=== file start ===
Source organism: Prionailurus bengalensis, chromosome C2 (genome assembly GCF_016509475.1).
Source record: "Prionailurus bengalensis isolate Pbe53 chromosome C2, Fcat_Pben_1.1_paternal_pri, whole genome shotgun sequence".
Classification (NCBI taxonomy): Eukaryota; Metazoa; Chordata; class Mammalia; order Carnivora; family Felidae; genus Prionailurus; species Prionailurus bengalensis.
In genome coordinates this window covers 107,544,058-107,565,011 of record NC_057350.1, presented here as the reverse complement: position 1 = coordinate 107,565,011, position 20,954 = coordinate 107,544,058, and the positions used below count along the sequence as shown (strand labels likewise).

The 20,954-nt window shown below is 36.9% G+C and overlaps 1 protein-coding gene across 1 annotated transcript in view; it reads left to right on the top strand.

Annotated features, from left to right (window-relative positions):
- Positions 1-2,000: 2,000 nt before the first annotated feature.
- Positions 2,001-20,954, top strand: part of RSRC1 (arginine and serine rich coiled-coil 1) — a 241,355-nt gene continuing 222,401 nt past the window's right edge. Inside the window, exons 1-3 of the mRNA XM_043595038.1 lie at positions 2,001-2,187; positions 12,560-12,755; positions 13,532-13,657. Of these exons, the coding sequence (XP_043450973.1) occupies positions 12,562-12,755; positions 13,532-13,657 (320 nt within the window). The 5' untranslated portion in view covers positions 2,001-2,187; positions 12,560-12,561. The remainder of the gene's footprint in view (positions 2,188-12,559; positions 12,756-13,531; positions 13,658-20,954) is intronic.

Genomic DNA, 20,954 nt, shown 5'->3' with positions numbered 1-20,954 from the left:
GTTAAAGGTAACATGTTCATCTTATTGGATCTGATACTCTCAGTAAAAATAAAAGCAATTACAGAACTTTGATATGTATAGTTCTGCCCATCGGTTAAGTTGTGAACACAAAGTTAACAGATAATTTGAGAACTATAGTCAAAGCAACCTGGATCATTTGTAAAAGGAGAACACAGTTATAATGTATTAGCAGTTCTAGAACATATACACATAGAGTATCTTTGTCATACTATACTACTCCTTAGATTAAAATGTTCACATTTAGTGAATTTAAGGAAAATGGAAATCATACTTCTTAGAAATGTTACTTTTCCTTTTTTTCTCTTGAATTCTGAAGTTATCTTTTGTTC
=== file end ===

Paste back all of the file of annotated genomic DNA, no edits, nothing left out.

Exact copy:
Source organism: Prionailurus bengalensis, chromosome C2 (genome assembly GCF_016509475.1).
Source record: "Prionailurus bengalensis isolate Pbe53 chromosome C2, Fcat_Pben_1.1_paternal_pri, whole genome shotgun sequence".
Classification (NCBI taxonomy): Eukaryota; Metazoa; Chordata; class Mammalia; order Carnivora; family Felidae; genus Prionailurus; species Prionailurus bengalensis.
In genome coordinates this window covers 107,544,058-107,565,011 of record NC_057350.1, presented here as the reverse complement: position 1 = coordinate 107,565,011, position 20,954 = coordinate 107,544,058, and the positions used below count along the sequence as shown (strand labels likewise).

The 20,954-nt window shown below is 36.9% G+C and overlaps 1 protein-coding gene across 1 annotated transcript in view; it reads left to right on the top strand.

Annotated features, from left to right (window-relative positions):
- Positions 1-2,000: 2,000 nt before the first annotated feature.
- Positions 2,001-20,954, top strand: part of RSRC1 (arginine and serine rich coiled-coil 1) — a 241,355-nt gene continuing 222,401 nt past the window's right edge. Inside the window, exons 1-3 of the mRNA XM_043595038.1 lie at positions 2,001-2,187; positions 12,560-12,755; positions 13,532-13,657. Of these exons, the coding sequence (XP_043450973.1) occupies positions 12,562-12,755; positions 13,532-13,657 (320 nt within the window). The 5' untranslated portion in view covers positions 2,001-2,187; positions 12,560-12,561. The remainder of the gene's footprint in view (positions 2,188-12,559; positions 12,756-13,531; positions 13,658-20,954) is intronic.

Genomic DNA, 20,954 nt, shown 5'->3' with positions numbered 1-20,954 from the left:
GTTAAAGGTAACATGTTCATCTTATTGGATCTGATACTCTCAGTAAAAATAAAAGCAATTACAGAACTTTGATATGTATAGTTCTGCCCATCGGTTAAGTTGTGAACACAAAGTTAACAGATAATTTGAGAACTATAGTCAAAGCAACCTGGATCATTTGTAAAAGGAGAACACAGTTATAATGTATTAGCAGTTCTAGAACATATACACATAGAGTATCTTTGTCATACTATACTACTCCTTAGATTAAAATGTTCACATTTAGTGAATTTAAGGAAAATGGAAATCATACTTCTTAGAAATGTTACTTTTCCTTTTTTTCTCTTGAATTCTGAAGTTATCTTTTGTTC